Out Festival 2007 - Hambledon Hill Sunday 23rd September 2007
Bill Crumbleholme was commissoned to produce prehistoric
pottery with local school children as part of the Inside Out Project,
which featured "Enclosure" an event on Hambledon Hill on Sunday
During the event Bill fired a batch of Pottery
in a bonfire at the foot of the hill.
Hambledon Hill is famous for Neolithic Grooved
This page gives details of what happened with
This is the YouTube page for the Hambledon Hill performance :-
During June and July Bill visited primary schools
for a day each at Shillingstone, Durweston and Child Okeford. Groups of
about 8 young pupils were each given about 45 minutes to produce their
versions of Neolithic Grooved Ware. One of Bill's examples is show above.
They all tried very hard to reproduce the style
of Grooved Ware, some with more success than others! In such a limited
time it was difficult for the beginners to get to grips with the clay,
but several produced very acceptable replicas. The images below show the
150 pots out in the sun drying, before being fired.
Before starting their own attempts, they handled
some of Bill's prehistoric replica pots and discussed the differences
between the colours, decorations and textures of the Neolithic, Bronze
Age, Iron Age and Roman pottery, examples of all of which have been found
on Hambledon Hill. While they worked they discussed what the pots might
have been used for and what sort of life the ancient people lived, what
they ate, wore and used as tools. They gained an insight into how pottery
was produced and how it was decorated using simple tools.
It is hoped that the pupils will visit the Hill
with a fresh outlook after their experience with Bill. Many of them were
already aware of the significance of the earthworks and understood the
strategic importance of the location. Now perhaps they will be able to
visualise it as a place where people lived, worked and traded.
The pots have been fired in Bill's
electric kiln and have been given back to the pupils. Each pot has the
maker's name, school and date inscribed on the base, they will hopefully
be treasured for decades to come as a reminder of the festival and the
On 23rd September, Bill fired some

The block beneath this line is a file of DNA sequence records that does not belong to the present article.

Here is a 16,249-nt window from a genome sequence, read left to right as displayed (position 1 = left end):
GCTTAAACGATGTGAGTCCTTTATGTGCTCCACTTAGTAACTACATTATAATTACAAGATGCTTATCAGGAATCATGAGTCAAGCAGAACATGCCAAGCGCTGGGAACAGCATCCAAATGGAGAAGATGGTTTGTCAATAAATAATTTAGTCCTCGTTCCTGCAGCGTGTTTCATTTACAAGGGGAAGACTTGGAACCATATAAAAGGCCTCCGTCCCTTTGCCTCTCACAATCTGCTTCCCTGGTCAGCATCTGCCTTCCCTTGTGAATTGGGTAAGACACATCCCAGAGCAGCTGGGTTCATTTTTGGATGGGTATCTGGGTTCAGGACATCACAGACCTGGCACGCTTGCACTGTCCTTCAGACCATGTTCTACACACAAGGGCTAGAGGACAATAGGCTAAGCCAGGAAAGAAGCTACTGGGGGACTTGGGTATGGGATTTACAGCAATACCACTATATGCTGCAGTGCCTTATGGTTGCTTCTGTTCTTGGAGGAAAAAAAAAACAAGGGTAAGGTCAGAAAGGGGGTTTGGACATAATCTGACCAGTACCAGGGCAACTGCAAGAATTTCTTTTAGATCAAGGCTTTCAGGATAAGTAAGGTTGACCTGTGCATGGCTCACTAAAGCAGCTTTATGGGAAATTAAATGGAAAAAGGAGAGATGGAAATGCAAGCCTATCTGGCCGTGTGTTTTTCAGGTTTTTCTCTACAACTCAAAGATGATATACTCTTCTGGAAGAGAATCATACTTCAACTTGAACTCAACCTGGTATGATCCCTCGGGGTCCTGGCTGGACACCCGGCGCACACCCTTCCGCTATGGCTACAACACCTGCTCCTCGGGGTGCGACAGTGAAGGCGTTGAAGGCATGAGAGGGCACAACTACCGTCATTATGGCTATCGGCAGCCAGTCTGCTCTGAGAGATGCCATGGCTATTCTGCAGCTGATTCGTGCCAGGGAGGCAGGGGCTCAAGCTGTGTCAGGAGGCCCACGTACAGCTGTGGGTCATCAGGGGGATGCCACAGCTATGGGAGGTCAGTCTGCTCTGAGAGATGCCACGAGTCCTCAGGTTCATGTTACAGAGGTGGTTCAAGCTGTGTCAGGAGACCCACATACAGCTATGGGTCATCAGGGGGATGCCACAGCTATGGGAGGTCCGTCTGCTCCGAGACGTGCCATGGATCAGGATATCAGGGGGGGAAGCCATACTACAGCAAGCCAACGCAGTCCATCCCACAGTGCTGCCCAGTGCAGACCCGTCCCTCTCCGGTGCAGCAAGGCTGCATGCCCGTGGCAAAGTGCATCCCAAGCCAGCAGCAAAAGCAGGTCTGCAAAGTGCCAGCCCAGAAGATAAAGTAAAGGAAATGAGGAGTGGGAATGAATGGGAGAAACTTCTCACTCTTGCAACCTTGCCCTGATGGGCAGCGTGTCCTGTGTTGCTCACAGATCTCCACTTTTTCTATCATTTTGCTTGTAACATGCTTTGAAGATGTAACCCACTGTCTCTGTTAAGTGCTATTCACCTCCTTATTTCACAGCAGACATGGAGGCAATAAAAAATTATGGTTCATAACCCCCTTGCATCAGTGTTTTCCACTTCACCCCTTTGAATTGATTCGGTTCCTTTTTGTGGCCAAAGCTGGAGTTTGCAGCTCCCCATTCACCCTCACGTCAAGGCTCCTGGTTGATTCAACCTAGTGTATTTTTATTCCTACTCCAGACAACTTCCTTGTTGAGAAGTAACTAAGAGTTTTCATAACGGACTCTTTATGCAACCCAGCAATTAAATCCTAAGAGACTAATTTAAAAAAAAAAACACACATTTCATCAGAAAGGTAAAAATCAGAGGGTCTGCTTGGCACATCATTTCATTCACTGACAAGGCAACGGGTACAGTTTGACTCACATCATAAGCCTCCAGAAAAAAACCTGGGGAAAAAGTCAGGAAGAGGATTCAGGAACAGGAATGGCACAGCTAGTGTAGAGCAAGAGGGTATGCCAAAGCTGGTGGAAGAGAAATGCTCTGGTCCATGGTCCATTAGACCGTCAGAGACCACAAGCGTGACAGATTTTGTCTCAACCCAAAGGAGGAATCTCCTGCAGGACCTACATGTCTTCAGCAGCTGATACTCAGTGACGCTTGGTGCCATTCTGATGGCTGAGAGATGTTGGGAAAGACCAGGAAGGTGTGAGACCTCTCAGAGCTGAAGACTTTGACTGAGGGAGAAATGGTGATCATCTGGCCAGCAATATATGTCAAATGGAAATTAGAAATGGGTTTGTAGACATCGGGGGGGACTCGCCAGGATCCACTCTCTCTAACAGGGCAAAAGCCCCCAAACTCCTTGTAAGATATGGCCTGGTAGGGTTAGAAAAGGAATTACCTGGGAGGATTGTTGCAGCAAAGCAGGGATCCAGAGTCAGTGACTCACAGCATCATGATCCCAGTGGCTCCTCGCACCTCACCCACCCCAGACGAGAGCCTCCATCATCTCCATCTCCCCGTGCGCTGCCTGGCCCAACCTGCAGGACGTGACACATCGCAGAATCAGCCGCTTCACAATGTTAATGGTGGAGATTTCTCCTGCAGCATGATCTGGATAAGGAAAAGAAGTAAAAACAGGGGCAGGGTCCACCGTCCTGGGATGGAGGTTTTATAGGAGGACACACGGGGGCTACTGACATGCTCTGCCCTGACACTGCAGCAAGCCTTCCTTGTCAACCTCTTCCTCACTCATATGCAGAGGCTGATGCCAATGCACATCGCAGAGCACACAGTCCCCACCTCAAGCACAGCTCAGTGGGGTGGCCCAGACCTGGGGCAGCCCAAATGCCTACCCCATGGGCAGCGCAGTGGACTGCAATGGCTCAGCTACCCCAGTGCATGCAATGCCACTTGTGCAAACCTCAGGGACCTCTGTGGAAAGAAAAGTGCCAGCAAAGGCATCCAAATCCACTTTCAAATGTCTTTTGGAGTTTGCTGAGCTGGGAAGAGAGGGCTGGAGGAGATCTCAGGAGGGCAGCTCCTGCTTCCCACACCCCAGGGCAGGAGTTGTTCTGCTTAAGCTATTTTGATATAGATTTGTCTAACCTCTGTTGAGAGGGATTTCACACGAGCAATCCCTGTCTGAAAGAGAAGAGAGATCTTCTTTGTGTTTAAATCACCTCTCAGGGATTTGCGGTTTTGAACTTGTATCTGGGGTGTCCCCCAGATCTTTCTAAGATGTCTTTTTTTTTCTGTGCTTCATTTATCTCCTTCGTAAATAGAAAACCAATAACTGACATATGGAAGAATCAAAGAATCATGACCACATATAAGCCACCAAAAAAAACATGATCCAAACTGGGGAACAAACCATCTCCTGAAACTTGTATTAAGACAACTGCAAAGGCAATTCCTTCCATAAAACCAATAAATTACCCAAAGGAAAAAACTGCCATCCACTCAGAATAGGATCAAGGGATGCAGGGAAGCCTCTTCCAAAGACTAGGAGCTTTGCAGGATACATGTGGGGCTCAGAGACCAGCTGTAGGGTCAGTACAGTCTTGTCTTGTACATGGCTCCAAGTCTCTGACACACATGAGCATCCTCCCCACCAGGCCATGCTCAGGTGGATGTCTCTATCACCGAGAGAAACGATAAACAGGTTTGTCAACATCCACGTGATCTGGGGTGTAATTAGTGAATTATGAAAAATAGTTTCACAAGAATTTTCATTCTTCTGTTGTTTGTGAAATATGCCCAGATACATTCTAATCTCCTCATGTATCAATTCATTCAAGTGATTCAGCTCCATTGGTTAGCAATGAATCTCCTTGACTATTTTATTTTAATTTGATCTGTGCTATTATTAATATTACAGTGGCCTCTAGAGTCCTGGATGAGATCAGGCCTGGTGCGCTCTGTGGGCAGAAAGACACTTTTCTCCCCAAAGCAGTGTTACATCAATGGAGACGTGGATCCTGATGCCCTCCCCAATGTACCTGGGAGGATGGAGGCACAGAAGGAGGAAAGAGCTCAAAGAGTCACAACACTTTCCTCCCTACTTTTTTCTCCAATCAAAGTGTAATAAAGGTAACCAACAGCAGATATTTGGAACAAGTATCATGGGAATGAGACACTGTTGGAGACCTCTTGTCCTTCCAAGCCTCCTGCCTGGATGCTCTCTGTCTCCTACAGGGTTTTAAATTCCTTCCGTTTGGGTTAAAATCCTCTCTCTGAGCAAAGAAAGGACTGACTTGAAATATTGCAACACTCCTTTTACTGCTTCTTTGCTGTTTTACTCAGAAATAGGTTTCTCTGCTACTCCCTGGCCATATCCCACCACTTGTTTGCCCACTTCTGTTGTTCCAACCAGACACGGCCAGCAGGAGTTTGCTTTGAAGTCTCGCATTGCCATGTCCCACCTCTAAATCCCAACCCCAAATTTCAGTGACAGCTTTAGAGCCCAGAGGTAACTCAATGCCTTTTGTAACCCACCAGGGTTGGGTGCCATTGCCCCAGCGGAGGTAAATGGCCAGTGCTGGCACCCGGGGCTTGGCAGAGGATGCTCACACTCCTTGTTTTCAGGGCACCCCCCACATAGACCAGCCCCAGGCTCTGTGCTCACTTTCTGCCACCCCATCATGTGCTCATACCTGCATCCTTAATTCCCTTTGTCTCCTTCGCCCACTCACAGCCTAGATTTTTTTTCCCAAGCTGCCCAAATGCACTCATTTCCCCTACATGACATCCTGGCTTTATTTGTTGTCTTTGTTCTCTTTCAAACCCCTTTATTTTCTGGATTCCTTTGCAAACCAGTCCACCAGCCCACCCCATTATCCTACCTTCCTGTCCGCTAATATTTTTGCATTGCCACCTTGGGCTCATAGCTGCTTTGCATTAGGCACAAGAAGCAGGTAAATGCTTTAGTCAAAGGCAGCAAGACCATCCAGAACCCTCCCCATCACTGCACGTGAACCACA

pots that he made at Durrington Walls, another important Neolithic site.
this link for details of that event. There follows a collection of
images of that weekend.
The weather on 23rd September was highly unsuitable for bonfire firing
English Nature had kindly provided some ash logs for the fire, which smoldered
wonderfully, providing a splendid radiant heat source in which to dry
out the 4 large "Grooved Ware" urns.
Unfortunately, after an hour's pre-heating, Mother Nature added a sprinkling
of fine rain and gustier wind, which dampened the pots and stoked up the
fire. Suddenly one of the urns exploded as the side blew off, as a result
of the damp turning to steam and expanding. Over the next half an hour
the three other urns gave up the ghost and became a heap of shards. The
small "Neolithic Egg-cups" made as demonstration pieces during
the school visits were revealed from their hiding places inside the urns.
However they had already been fired in an electric kiln and were undergoing
a "ritual cleansing" by fire, so they survived the expirence.
Part of the Ritual involved a group of Bill's beakers acting a vessels
for crushed chalk, which was sprinkled and thrown up into the wind. Surely
the most thought prevoking use of beakers for several thousand years!
During the afternoon, Bill had started to construct a Wicker Man, which
was ceremonially burnt on the fire after the audience returned from the
Due to time and space restraints, only one leg was involved, but it provided
an epic end to the evening and pointed to greater things to come!
The swirling fire engolfed the willow and momentarily created a sculpture
Bill's Yurt had been used as a changing and rest room by the performers,
set up in one of the rampart hollows on top of the hill. Bill spent a
very wonderful Saturday night sleeping in it, ticking off another pre-historically
significant camping location.
However after the ritual performance, the wind rose and the rain lashed
down as a mini-hurricane swept the hill. Had the Ancestors been enraged
by the interlopers?
This is an artist's impression of how the Yurt looked at 4am on Sunday
night after a very strong gust capsized it. Bill took the hint and rolled
it up and walked back down the hill and slept in his van! All credit to
the design and manufacture of the Yurt that only one of the bamboo poles
was bent and none of the canvas damaged. All of the pathetic gazebos at
"base camp" were thoroughly trashed!
this link to see some images of the ritual enactment.